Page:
Immunohistochemistry staining was performed by ServiceBio/iHisto. In brief, slides were embedded in EDTA solution that was heated and reheated multiple times in a microwave. Slides were then incubated with 10% H2O2 at RT for 15 min. Later, slides were incubated with BSA for 20 min (RT). Primary antibody CD11c (D1V9Y; 1:100; Cell Signaling Technology) was applied overnight at 4°C and secondary antibody IgG (H+L) Cross-Adsorbed Goat anti-Rabbit, horseradish peroxidase (1:2000; Thermo Fisher) was applied for 50 min (RT). Slides were then incubated with DAB buffer (Thermo Fisher) at 1:10 dilution. The color was differentiated in 1% HCl alcohol solution for 7–10 s and 0.6% ammonium solution was applied to blue the nuclei. Slides were dehydrated and mounted. A custom ImageJ macro code was used to batch process images. In brief, the code uses “Color Deconvolution” plugin (Gabriel Landini https://imagej.net/Colour_Deconvolution) option “H DAB” to generate “Color_2” channel as “Brown” region. The channel is filtered with “Gaussian” filter (radius 1) and segmented with “Triangle” thresholding methods to achieve mask of “brown” region.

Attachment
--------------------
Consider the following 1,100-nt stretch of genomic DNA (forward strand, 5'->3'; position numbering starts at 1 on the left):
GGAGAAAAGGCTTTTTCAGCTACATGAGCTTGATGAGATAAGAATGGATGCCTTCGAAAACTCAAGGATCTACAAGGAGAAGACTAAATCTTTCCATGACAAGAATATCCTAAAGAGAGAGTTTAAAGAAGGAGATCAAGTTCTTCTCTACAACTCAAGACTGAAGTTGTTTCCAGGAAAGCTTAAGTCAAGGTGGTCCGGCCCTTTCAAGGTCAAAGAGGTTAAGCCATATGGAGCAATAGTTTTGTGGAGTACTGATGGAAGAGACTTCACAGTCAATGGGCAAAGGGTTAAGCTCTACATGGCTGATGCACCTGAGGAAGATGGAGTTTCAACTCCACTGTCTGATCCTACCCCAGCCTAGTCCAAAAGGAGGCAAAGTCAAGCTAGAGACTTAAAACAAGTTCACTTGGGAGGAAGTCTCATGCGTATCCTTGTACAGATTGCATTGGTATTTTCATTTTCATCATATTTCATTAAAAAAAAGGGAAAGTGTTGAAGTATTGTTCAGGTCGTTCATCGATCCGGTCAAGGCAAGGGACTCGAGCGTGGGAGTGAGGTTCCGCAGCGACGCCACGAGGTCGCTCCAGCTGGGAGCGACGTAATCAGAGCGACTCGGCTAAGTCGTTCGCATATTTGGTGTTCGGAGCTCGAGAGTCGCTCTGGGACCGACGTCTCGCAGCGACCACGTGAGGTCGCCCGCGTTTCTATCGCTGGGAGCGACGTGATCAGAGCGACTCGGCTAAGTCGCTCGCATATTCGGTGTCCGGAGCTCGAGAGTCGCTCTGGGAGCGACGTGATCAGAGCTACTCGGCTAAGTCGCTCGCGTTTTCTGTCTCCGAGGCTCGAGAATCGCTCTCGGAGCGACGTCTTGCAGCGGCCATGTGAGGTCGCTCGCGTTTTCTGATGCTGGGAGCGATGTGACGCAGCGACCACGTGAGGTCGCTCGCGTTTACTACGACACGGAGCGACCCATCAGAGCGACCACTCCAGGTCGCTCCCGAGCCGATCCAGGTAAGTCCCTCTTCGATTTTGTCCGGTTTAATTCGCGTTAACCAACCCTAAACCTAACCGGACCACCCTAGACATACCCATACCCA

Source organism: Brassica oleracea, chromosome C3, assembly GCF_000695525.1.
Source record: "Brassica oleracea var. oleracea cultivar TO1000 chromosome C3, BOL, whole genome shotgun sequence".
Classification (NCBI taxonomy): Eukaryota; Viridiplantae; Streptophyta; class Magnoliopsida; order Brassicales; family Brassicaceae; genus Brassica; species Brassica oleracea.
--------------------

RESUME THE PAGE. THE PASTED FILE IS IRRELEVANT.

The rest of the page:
Unless otherwise specified, antibodies were purchased from Biolegend. Fluorescein isothiocyanate-conjugated (FITC) or Alexa Fluor 488 monoclonal antibodies (mAbs) to Foxp3 (MF-14; 1:100), CD25 (3C7; 1:100), CD209b (LWC06; 1:150), Ly-6C (Hk1.4; 1:100) phycoerithrin (PE)-conjugated mAbs to CD11c (N418; 1:250), CX3CR1 (SA011F11; 1:250); PerCP-Cy5.5-conjugated mAbs to Nk1.1 (PK136), B220 (RA3-6B2), Ly-6G (1A8), CD3e (145-2C11), CD19 (6D5) (all at 1:300), 7-AAD (1:100; BD Bioscience); Allophycocyanin (APC)-conjugated mAbs to CD45 (30-F11; 1:400), TLR3 (1F8; 1:250), IFN-γ (XMG1.2; 1:200; Thermo Fisher), RORγt (B2D; 1:200; Thermo Fischer), CD86 (GL-1; 1:400), CD103 (2E7; 1:400; Thermo Fischer); IFN-γ mAbs conjugated to BUV395 (TC11-18H10; 1:250; BD Bioscience); RORγt mAbs conjugated to Brillant Violet (BV) 421 (Q31-378; 1:400; BD Bioscience); CD45 mAbs conjugated to Alexa Fluor (AF) 700 (30-F11; 1:350; Thermo Fisher); APC-Cy7-conjugated mAbs to CD19 (6D5; 1:300), B220 (RA3-6B2; 1:300), CD90.1 (53-2.1; 1:300), CD62L (MEL-14; 1:300); PE-Cy7-conjugated mAbs to CD44 (IM7; 1:300), CD101 (Moushi101; 1:150; Thermo Fisher), CD172/Sirpa (P84; 1:200), IL-17A (eBio17B7; 1:200); BV421-conjugated mAbs to Siglec-f (E50-2440; 1:400; BD Bioscience), CD274/PD-L1 (10 F.9G2, 1:200); Ly-6G (1A8; 1:350, BD Bioscience) Il-17A (TC11-18H10; 1:200, BD Bioscience), BV711-conjugated mAbs to CD8 (53-6.7; 1:300; BD Bioscience) and CD103 (M290; 1:300; BD Bioscience); BV786-conjugated mAb to CD103 (M290; 1:300; BD Bioscience); CD4 mAbs in AF 700 (GK1.5) and BV605 and BV786 (RM4-5; 1:400; BD Bioscience). Pe-dazzle mAbs to Ly-6G (1A8; 1:500) T-bet (4B10; 1:200)—Alexa Fluor 488 anti-GFP mAb was used to amplify signal when reporter mice was used (FM264G; 1:100). Surface staining was performed according to standard procedures at a density of 0.3–1 × 106 cells per 50 μl, and volumes were scaled up accordingly. Fc block (rat‐anti mouse CD16/32; clone 2.4G2; BD Biosciences) was used at 1:100 dilution. CountBright Absolute Counting Beads (Thermo Fisher) was used according to manufacturer’s protocol to obtain absolute cell number from gut compartments. Flow cytometry sample acquisition was performed in BD Fortessa, BD Symphony and FACScanto (BD Biosciences). FlowJo software (Tree Star Inc) was used for analysis. For Foxp3 intracellular staining, Foxp3 staining kit (Thermo Fisher, cat# 00-5523-00) was used as per manufacturer’s instructions. For cytokine staining, mouse intracellular cytokine staining kit (BD Biosciences, cat#554714) was used. Fluorescence minus one was used as a parameter to identify gating strategy. Cells isolated from human biopsies were incubated with Human Fc Block (1:100; BD Bioscience) and stained with anti-human HLA-DR APC-Cy7-conjugated mAb (L243; 1:300; Biolegend), PE-conjugated mAb to CD11c (B-ly6; 1:200; BD Bioscience), PerCP-C5.5-conjugated mAbs to CD3 (UCHT1), CD19 (HIB19) and CD14 (M5E2) (all at 1:300; BD Bioscience); PE-Cy7-conjugated mAb to CD1c (L161; 1:300; Biolegend), FITC-conjugated mAb to CD274/PD-L1 (MIH2; 1:100; Biolegend), APC-conjugated mAb to CD141 (1A4; 1:300; BD Bioscience), BV421-conjugated mAb to XCR1 (S15046E; 1:200; Biolegend).